Yesterday Russia celebrated its main holiday, Victory Day—the anniversary of the Soviet Union’s triumph over Nazi Germany in World War II. Victory Day has of course been celebrated since Soviet times, but upon taking power, Putin set out to revive the day’s significance, refashioning it to be a constant source of national pride for Russians. By focusing attention on the critical role played by the Soviet Union in WWII, Putin sought to get approval, by analogy, for his own efforts to raise the profile of modern Russia on the international stage. The massive military parades in Red Square, overseen by Putin and a coterie of visiting world leaders, were always meant to communicate both the military power and the political influence of Russia—and its proud President.
Yesterday, the desired effect was diminished. Vladimir Putin enjoyed the parade almost all alone, as no world leaders apart from Moldovan President Igor Dodon chose to come to the parade.
Putin’s Victory Day guest list has been steadily shrinking for the past few years. In 2010, when the world marked the 65th anniversary of the end of WWII, then-Prime Minister Putin had with him German Chancellor Angela Merkel, Chinese President Hu Jintao, as well as the Presidents of Israel, the Czech Republic, Serbia, Croatia, Latvia, Estonia, Kazakhstan, and Azerbaijan. The militaries of the countries comprising the anti-Hitler coalition all participated in the parade.
Five years later, after the annexation of Crimea, with all Western leaders deciding to boycott the spectacle, Vladimir Putin, now once again Russia’s President, shifted his sights to new shores. President of Venezuela Nicolas Maduro, the Cuban leader Raul Castro, President of Zimbabwe Robert Mugabe, Egyptian President Abdel al-Sisi, as well as the dictators of Tajikistan and Turkmenistan all honored Putin with their visit to mark the 70th anniversary of victory.
Most post-Soviet countries celebrate the big round-figure anniversaries with more gusto. Belarus’ Aleksandr Lukashenko didn’t come to Moscow in 2015, saying that he had to tend to his own country’s massive celebrations that year, at home in Minsk. Lukashenko however also chose to sit out last year, leaving Kazakhstan’s President Nursultan Nazarbaev the sole guest attending. At least his attendance was noted by Russian media, and he was officially honored. Moldova’s Dodon didn’t even get the courtesy of any media mention this year. In the broadcasts, he looked as if he was just another one of Putin’s bodyguards.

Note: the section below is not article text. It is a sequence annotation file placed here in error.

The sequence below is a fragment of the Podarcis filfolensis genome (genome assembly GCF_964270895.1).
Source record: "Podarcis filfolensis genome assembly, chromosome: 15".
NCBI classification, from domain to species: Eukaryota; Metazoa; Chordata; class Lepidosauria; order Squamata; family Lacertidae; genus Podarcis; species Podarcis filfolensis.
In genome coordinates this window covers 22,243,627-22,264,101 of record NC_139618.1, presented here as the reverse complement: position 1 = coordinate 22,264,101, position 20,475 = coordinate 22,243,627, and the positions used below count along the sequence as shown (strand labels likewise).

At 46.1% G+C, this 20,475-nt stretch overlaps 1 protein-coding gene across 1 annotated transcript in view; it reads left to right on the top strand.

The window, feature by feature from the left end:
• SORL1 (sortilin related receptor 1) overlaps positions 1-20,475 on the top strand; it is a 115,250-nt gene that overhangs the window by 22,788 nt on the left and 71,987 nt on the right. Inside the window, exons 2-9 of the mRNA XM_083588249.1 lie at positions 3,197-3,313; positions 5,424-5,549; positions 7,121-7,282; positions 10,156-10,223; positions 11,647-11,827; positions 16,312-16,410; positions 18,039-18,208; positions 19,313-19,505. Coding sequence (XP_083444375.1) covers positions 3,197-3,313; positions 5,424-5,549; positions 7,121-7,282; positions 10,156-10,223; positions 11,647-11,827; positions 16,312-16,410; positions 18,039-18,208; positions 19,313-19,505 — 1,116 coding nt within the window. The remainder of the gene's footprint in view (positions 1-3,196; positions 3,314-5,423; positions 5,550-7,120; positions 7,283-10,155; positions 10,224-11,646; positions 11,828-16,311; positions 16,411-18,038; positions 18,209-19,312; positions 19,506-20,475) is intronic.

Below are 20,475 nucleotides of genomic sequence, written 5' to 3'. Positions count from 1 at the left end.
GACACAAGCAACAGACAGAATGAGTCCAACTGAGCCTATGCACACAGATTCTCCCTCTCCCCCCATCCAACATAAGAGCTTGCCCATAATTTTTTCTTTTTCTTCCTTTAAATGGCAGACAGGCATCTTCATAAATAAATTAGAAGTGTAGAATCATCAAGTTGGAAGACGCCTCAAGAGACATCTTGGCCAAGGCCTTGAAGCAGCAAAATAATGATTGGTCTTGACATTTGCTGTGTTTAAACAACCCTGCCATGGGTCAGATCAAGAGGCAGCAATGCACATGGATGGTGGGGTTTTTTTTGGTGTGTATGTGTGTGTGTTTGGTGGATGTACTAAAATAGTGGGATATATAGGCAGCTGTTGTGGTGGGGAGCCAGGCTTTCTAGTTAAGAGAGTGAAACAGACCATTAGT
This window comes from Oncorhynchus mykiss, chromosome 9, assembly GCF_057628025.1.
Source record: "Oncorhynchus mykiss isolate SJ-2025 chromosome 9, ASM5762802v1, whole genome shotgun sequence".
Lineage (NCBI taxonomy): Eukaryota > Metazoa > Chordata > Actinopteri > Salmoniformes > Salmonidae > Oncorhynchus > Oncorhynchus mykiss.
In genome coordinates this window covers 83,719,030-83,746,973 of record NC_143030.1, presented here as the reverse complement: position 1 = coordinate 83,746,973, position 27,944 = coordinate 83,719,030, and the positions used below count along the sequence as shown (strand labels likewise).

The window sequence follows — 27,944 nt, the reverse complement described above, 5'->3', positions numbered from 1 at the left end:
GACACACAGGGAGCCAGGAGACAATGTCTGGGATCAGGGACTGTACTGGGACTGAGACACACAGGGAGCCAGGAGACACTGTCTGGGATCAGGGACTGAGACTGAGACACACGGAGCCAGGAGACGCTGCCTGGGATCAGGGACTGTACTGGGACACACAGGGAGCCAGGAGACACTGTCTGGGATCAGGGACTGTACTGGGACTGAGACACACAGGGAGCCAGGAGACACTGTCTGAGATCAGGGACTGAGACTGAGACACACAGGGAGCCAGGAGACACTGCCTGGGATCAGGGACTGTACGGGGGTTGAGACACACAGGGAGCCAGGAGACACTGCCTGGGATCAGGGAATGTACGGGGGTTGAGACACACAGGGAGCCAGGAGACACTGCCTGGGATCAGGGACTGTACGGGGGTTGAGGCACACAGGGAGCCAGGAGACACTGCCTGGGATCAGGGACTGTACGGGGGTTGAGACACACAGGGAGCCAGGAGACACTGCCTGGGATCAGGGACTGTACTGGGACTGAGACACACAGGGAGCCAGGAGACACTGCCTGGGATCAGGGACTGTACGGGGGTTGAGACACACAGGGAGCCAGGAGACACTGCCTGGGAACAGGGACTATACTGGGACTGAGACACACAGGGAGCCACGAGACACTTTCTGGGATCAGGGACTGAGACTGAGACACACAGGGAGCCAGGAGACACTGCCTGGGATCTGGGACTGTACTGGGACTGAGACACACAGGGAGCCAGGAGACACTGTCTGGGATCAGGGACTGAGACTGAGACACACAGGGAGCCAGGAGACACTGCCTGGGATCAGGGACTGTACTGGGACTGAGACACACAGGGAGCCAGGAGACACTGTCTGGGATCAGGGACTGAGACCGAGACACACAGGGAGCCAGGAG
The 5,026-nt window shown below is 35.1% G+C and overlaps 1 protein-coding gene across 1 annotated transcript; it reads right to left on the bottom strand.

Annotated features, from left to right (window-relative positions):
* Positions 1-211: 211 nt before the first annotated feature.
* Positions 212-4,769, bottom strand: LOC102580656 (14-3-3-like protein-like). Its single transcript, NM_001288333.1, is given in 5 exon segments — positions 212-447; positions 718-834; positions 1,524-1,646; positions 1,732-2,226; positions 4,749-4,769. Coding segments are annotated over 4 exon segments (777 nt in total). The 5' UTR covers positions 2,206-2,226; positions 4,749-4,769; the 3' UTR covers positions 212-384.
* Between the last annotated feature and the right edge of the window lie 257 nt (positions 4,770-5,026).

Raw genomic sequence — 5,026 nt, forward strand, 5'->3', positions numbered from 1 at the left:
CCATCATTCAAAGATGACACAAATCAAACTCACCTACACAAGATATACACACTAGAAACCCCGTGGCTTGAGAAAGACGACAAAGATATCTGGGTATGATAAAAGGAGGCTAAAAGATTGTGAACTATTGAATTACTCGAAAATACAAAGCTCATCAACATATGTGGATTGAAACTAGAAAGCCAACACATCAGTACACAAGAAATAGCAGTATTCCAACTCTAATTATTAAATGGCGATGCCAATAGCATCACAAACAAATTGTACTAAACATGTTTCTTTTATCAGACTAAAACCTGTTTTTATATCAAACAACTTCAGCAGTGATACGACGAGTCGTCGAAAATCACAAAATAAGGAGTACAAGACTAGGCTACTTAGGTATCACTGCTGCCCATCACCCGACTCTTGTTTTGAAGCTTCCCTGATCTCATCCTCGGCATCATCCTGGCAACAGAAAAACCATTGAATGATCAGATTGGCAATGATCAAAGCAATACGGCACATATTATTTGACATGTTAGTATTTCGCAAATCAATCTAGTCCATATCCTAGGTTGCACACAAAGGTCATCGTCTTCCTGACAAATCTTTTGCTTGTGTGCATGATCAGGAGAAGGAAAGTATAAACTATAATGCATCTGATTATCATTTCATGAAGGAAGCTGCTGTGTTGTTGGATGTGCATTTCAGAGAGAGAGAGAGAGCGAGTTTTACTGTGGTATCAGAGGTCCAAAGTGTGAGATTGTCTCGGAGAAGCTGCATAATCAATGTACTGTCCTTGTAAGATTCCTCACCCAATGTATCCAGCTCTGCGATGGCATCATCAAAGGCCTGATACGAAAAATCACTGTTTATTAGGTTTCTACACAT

To add insult to injury, yesterday’s weather was poor and the planned air show was cancelled, even after Moscow spent 90 million rubles ($1.5 million) on the cloud crackdown. (Russian officials not only crack down on opposition demonstrations, but on clouds too. The job is not being done by Putin’s brand new National Guard, but rather by his air force, which sprays liquid nitrogen into the air from its planes.) The cloud crackdown is the brainchild of former Moscow mayor Yury Luzhkov, who first hit upon the idea to ensure sunny skies during Moscow Day celebrations, which fall on the first Saturday of September each year. The budget line item turned out to be a good opportunity for stealing from the state by padding costs, so Moscow new mayor Sergey Sobyanin, who has already handily outperformed Luzhkov when it comes to corruption, not only kept this tradition alive, but literally tripled it: these days, clouds are cleared three times a year: on Victory Day, on Moscow Day, and on Russia Day (in June). To get a sense of the scale of theft, consider that last year Moscow spent 450 million rubles ($7.5 million) on cloud control, while with this year’s budget constraints, the city will only spend 260 million rubles for the same three holidays. If the cloud control budget can be halved without blinking an eye, just imagine what the actual cost of the service runs…
International media like to portray Putin’s maneuvering in Ukraine and Syria as having wrested him a seat at the big boys’ table, with Russia sitting as a peer among international great powers. To a certain extent, that’s true: Moscow is now regularly consulted for cleaning up the very messes it helped to make in the first place. But the fact that it is consulted frequently masks a deeper truth: Russia is increasingly isolated. The next “round figure” Victory Day parade is in three years’ time. If present trends continue, Vladimir Putin may soon find himself in a Kim Jong-un-like situation, proudly obsessing over his military, all alone.